The Ontario record Muskie weighed 65 pounds and measured 58 inches in length with 30.5 inches in girth.
Toronto's Ken O'Brien caught the great fish on October 16, 1988, in Georgian Bay's Blackstone Harbour, Moon River Basin.
The story goes that it was Ken's first time Muskie fishing. I guess beginner's luck is true sometimes.
December 15 / 2005 - By Gary Ball, For The Sun Times
Ken O'Brien's 65-pound Georgian Bay catch could become the world record-holder, as some famous catches get disqualified
It's starting to look as if Toronto accountant Ken O'Brien, if he just sits still, will wind up as the holder of the world record for muskellunge.
That's for a fish he caught in Georgian Bay in 1988, a fish that is slowly but surely moving toward the top of the list for cheating is uncovered in the old records.
The O'Brien fish, a whopping 65 pounds, is currently the number three muskie in the world. But in the world of muskie fishing, old records have a habit of being thrown out. And, according to the National Post and the Michigan Muskies Alliance and. the World Record Muskie Alliance, (www.worldrecordmuskiealliance.com), the current record holder is about to be turfed out and the number two fish is also being studied for misrepresentation. The current record is held by Wisconsin angler Louis Spray, with a 69-pound, 11-ounce fish he caught in 1949. Second spot is held by a 67-pound, 8-ounce muskie caught by Wisconsin angler, Cal Johnson, also in 1949.
Those two disqualifications (if they happen) would move O'Brien's 65-pound fish to the top of the world record listings. And there is little doubt about the authenticity of the O'Brien muskie (the current Ontario record holder).
O'Brien landed the fish during an annual (mostly fun) challenge muskie fishing match between two teams of anglers on Georgian Bay. No shortage of credible witnesses. The weighing of this fish, on certified scales, was witnessed. And the famous photo of a beaming O'Brien was taken by John Power of Beaverton, at the time outdoor columnist for the Toronto Star. Power, a man who is famous in the outdoor world, is also a suspicious sort and would have been all over any hint of fraud or fakery, as fast (and as savagely) as a muskie hitting a bucktail. I don't think there is any doubt about the legitimacy of O'Brien's fish. At the time he caught the fish, O'Brien was a sometime angler, not one of the muskie hunting fanatics that this fish seems to produce.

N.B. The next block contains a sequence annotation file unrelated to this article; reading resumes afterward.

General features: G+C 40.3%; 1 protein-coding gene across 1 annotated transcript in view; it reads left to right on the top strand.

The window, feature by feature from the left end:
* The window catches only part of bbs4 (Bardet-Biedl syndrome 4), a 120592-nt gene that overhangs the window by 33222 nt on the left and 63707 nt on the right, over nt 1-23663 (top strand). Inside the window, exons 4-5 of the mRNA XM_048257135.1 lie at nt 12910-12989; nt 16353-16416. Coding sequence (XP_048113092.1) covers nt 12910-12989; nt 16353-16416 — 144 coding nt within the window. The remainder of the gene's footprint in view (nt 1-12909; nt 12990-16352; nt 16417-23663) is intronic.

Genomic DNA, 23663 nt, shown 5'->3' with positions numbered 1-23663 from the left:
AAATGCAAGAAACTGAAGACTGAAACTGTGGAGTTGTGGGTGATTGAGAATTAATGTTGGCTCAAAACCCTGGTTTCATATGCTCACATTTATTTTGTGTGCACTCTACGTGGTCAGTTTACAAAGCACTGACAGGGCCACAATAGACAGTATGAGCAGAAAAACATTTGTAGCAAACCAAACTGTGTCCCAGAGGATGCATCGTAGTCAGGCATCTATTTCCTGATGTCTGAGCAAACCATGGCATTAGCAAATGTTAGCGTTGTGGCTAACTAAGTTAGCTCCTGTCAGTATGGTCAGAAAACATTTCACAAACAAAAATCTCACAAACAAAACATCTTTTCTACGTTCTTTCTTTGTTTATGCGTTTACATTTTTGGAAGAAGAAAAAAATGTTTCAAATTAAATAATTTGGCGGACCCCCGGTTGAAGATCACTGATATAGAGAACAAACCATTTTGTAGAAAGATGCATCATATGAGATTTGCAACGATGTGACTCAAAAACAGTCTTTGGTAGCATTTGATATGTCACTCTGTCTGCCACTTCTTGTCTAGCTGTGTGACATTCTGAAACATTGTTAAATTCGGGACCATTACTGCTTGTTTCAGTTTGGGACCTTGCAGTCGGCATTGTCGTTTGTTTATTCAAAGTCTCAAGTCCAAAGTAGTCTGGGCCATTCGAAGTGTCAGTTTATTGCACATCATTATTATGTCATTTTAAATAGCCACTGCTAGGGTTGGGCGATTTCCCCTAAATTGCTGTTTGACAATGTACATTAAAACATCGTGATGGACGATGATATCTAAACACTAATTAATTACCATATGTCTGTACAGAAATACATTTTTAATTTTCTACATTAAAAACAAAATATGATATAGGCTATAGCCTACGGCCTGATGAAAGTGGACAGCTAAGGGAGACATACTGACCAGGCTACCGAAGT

For some reason or other, most likely just for the bragging rights, old-time muskie hunters seem to have been more than a little fast and loose with the truth.
It was a Canadian crime scene investigator, Dan Mills who applied modern forensic science techniques (photogrammetric analysis) to photos of the Spray muskie. Mills was asked by an Illinois-based organization, the World Record Muskie Alliance, to study the photos. Mills is a former surveyor and Transport Canada inspector who uses science to reconstruct highway accidents and to determine the height of crime suspects based on photographs.
He concluded that the Spray muskie was a likely fraud, a fish too small to have weighed in at 69 pounds, unless weight had been added to it. Simply put, the fish in the photograph was too short and too slim to match the measurements Spray gave it. Mills figures the fish is 55 inches long, not the 63 inches Spray claimed, and says it had a girth of 10 inches, not the 31.25 inches Spray recorded.
If this fish is disqualified by the U.S.based National Fishing Hall of Fame, it would move the Johnson fish (67 pounds, eight ounces) to world champion.
But Mills has already been asked to apply his forensic skills to photographs of the Johnson fish, which has long raised doubts in anglers' minds.
Ironically, the Spray and Johnson fish moved to first and second spots in the record books only after investigations turned up other misrepresentations in muskie record claims. Ten years ago, a St. Lawrence River fish caught in 1957 was ruled to be a hoax, moving Spray and Johnson up the record-book ladder.
Fascinatingly, the motivation behind misrepresenting big muskies seems only to have been pride, publicity and bragging rights. There was no huge cash prize, not even a hint of equipment endorsement rewards. It seems that they wanted to be world-record holders, not much more than that.
For as long as humans have eaten fish, we have lusted after the most, the biggest, the best. Made sense as a survival strategy, and may even have given the lucky fisherman a boost in status within the clan, or back in the cave.
All anglers, I think, are willing to stretch the truth just a little. Mostly, that's safe stretching, bragging about the one that got away. But even with a fish in hand to be weighed and measured, the temptation is still strong.
As I write this column, I'm sitting under a (replica) mount of a monster lake trout. It's a scale model of a fish I caught in sub-Arctic Manitoba. It's accurate down to the quarter-inch, based on photographs and measurements of length and girth.
I know for certain that the fish was estimated to weigh 49 lbs and a few ounces (I forget how many). However, if you ask me what the fish actually weighed, I'm most likely to tell you 50 lbs. After all, what's a few ounces among friends.